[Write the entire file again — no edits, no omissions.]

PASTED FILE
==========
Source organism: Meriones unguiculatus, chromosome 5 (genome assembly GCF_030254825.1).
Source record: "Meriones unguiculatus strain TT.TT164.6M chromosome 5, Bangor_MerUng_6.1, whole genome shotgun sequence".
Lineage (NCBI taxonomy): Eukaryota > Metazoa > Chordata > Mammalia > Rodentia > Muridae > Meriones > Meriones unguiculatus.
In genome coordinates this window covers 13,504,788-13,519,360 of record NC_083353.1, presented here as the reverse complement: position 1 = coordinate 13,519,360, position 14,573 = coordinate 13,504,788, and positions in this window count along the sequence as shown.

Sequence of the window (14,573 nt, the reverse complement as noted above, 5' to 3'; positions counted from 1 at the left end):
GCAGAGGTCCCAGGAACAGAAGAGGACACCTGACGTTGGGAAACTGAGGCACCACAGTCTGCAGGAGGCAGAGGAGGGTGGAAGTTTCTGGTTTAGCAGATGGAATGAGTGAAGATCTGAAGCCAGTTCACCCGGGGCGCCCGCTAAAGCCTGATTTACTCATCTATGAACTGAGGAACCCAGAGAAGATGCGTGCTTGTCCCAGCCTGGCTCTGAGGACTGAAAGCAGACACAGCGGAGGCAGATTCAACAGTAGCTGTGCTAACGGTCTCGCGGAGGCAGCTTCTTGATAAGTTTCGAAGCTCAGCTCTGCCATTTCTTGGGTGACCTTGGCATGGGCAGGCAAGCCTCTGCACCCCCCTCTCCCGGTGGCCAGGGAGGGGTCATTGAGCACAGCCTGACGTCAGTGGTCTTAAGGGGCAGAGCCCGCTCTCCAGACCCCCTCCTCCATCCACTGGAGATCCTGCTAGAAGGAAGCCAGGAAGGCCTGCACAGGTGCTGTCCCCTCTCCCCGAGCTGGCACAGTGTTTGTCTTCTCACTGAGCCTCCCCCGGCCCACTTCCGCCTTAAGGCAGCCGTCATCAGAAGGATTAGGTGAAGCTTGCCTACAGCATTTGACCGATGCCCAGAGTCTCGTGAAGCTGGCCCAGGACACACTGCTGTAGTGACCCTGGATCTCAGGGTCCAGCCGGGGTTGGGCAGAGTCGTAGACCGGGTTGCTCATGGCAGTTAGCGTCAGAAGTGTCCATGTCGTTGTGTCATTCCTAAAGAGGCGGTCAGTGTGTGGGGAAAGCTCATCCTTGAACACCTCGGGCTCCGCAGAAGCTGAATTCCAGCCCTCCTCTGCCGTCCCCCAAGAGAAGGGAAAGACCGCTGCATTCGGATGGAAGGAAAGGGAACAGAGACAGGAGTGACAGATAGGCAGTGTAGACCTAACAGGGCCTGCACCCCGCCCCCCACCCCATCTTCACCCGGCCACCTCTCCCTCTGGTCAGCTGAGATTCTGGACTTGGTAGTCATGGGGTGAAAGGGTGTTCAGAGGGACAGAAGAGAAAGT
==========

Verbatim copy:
Source organism: Meriones unguiculatus, chromosome 5 (genome assembly GCF_030254825.1).
Source record: "Meriones unguiculatus strain TT.TT164.6M chromosome 5, Bangor_MerUng_6.1, whole genome shotgun sequence".
Lineage (NCBI taxonomy): Eukaryota > Metazoa > Chordata > Mammalia > Rodentia > Muridae > Meriones > Meriones unguiculatus.
In genome coordinates this window covers 13,504,788-13,519,360 of record NC_083353.1, presented here as the reverse complement: position 1 = coordinate 13,519,360, position 14,573 = coordinate 13,504,788, and positions in this window count along the sequence as shown.

Sequence of the window (14,573 nt, the reverse complement as noted above, 5' to 3'; positions counted from 1 at the left end):
GCAGAGGTCCCAGGAACAGAAGAGGACACCTGACGTTGGGAAACTGAGGCACCACAGTCTGCAGGAGGCAGAGGAGGGTGGAAGTTTCTGGTTTAGCAGATGGAATGAGTGAAGATCTGAAGCCAGTTCACCCGGGGCGCCCGCTAAAGCCTGATTTACTCATCTATGAACTGAGGAACCCAGAGAAGATGCGTGCTTGTCCCAGCCTGGCTCTGAGGACTGAAAGCAGACACAGCGGAGGCAGATTCAACAGTAGCTGTGCTAACGGTCTCGCGGAGGCAGCTTCTTGATAAGTTTCGAAGCTCAGCTCTGCCATTTCTTGGGTGACCTTGGCATGGGCAGGCAAGCCTCTGCACCCCCCTCTCCCGGTGGCCAGGGAGGGGTCATTGAGCACAGCCTGACGTCAGTGGTCTTAAGGGGCAGAGCCCGCTCTCCAGACCCCCTCCTCCATCCACTGGAGATCCTGCTAGAAGGAAGCCAGGAAGGCCTGCACAGGTGCTGTCCCCTCTCCCCGAGCTGGCACAGTGTTTGTCTTCTCACTGAGCCTCCCCCGGCCCACTTCCGCCTTAAGGCAGCCGTCATCAGAAGGATTAGGTGAAGCTTGCCTACAGCATTTGACCGATGCCCAGAGTCTCGTGAAGCTGGCCCAGGACACACTGCTGTAGTGACCCTGGATCTCAGGGTCCAGCCGGGGTTGGGCAGAGTCGTAGACCGGGTTGCTCATGGCAGTTAGCGTCAGAAGTGTCCATGTCGTTGTGTCATTCCTAAAGAGGCGGTCAGTGTGTGGGGAAAGCTCATCCTTGAACACCTCGGGCTCCGCAGAAGCTGAATTCCAGCCCTCCTCTGCCGTCCCCCAAGAGAAGGGAAAGACCGCTGCATTCGGATGGAAGGAAAGGGAACAGAGACAGGAGTGACAGATAGGCAGTGTAGACCTAACAGGGCCTGCACCCCGCCCCCCACCCCATCTTCACCCGGCCACCTCTCCCTCTGGTCAGCTGAGATTCTGGACTTGGTAGTCATGGGGTGAAAGGGTGTTCAGAGGGACAGAAGAGAAAGT